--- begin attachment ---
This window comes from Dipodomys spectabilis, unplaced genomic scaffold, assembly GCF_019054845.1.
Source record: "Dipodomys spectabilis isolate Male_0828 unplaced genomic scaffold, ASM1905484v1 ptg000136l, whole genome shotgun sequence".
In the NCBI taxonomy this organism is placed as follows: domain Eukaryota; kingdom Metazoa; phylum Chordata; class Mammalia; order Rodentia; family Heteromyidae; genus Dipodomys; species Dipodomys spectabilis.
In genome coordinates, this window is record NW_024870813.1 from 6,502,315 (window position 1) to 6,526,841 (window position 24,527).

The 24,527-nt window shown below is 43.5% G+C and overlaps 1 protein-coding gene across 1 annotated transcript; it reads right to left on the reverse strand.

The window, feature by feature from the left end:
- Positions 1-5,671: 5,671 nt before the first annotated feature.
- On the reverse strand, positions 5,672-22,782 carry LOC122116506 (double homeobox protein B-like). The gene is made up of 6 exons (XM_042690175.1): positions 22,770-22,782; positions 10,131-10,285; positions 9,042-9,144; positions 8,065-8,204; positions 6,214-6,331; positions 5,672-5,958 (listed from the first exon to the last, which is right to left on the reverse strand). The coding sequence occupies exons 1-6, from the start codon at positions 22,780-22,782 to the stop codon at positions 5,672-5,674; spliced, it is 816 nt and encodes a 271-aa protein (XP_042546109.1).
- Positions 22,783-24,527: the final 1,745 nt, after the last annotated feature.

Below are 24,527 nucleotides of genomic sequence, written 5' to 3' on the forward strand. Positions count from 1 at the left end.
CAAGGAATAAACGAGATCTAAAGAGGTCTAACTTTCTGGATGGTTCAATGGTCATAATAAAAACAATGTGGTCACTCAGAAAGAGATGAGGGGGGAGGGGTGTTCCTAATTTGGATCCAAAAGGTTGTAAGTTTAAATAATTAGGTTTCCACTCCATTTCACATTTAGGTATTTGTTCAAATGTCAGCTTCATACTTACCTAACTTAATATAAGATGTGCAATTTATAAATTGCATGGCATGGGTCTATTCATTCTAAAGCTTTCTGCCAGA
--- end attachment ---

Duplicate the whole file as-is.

This window comes from Dipodomys spectabilis, unplaced genomic scaffold, assembly GCF_019054845.1.
Source record: "Dipodomys spectabilis isolate Male_0828 unplaced genomic scaffold, ASM1905484v1 ptg000136l, whole genome shotgun sequence".
In the NCBI taxonomy this organism is placed as follows: domain Eukaryota; kingdom Metazoa; phylum Chordata; class Mammalia; order Rodentia; family Heteromyidae; genus Dipodomys; species Dipodomys spectabilis.
In genome coordinates, this window is record NW_024870813.1 from 6,502,315 (window position 1) to 6,526,841 (window position 24,527).

The 24,527-nt window shown below is 43.5% G+C and overlaps 1 protein-coding gene across 1 annotated transcript; it reads right to left on the reverse strand.

The window, feature by feature from the left end:
- Positions 1-5,671: 5,671 nt before the first annotated feature.
- On the reverse strand, positions 5,672-22,782 carry LOC122116506 (double homeobox protein B-like). The gene is made up of 6 exons (XM_042690175.1): positions 22,770-22,782; positions 10,131-10,285; positions 9,042-9,144; positions 8,065-8,204; positions 6,214-6,331; positions 5,672-5,958 (listed from the first exon to the last, which is right to left on the reverse strand). The coding sequence occupies exons 1-6, from the start codon at positions 22,780-22,782 to the stop codon at positions 5,672-5,674; spliced, it is 816 nt and encodes a 271-aa protein (XP_042546109.1).
- Positions 22,783-24,527: the final 1,745 nt, after the last annotated feature.

Below are 24,527 nucleotides of genomic sequence, written 5' to 3' on the forward strand. Positions count from 1 at the left end.
CAAGGAATAAACGAGATCTAAAGAGGTCTAACTTTCTGGATGGTTCAATGGTCATAATAAAAACAATGTGGTCACTCAGAAAGAGATGAGGGGGGAGGGGTGTTCCTAATTTGGATCCAAAAGGTTGTAAGTTTAAATAATTAGGTTTCCACTCCATTTCACATTTAGGTATTTGTTCAAATGTCAGCTTCATACTTACCTAACTTAATATAAGATGTGCAATTTATAAATTGCATGGCATGGGTCTATTCATTCTAAAGCTTTCTGCCAGA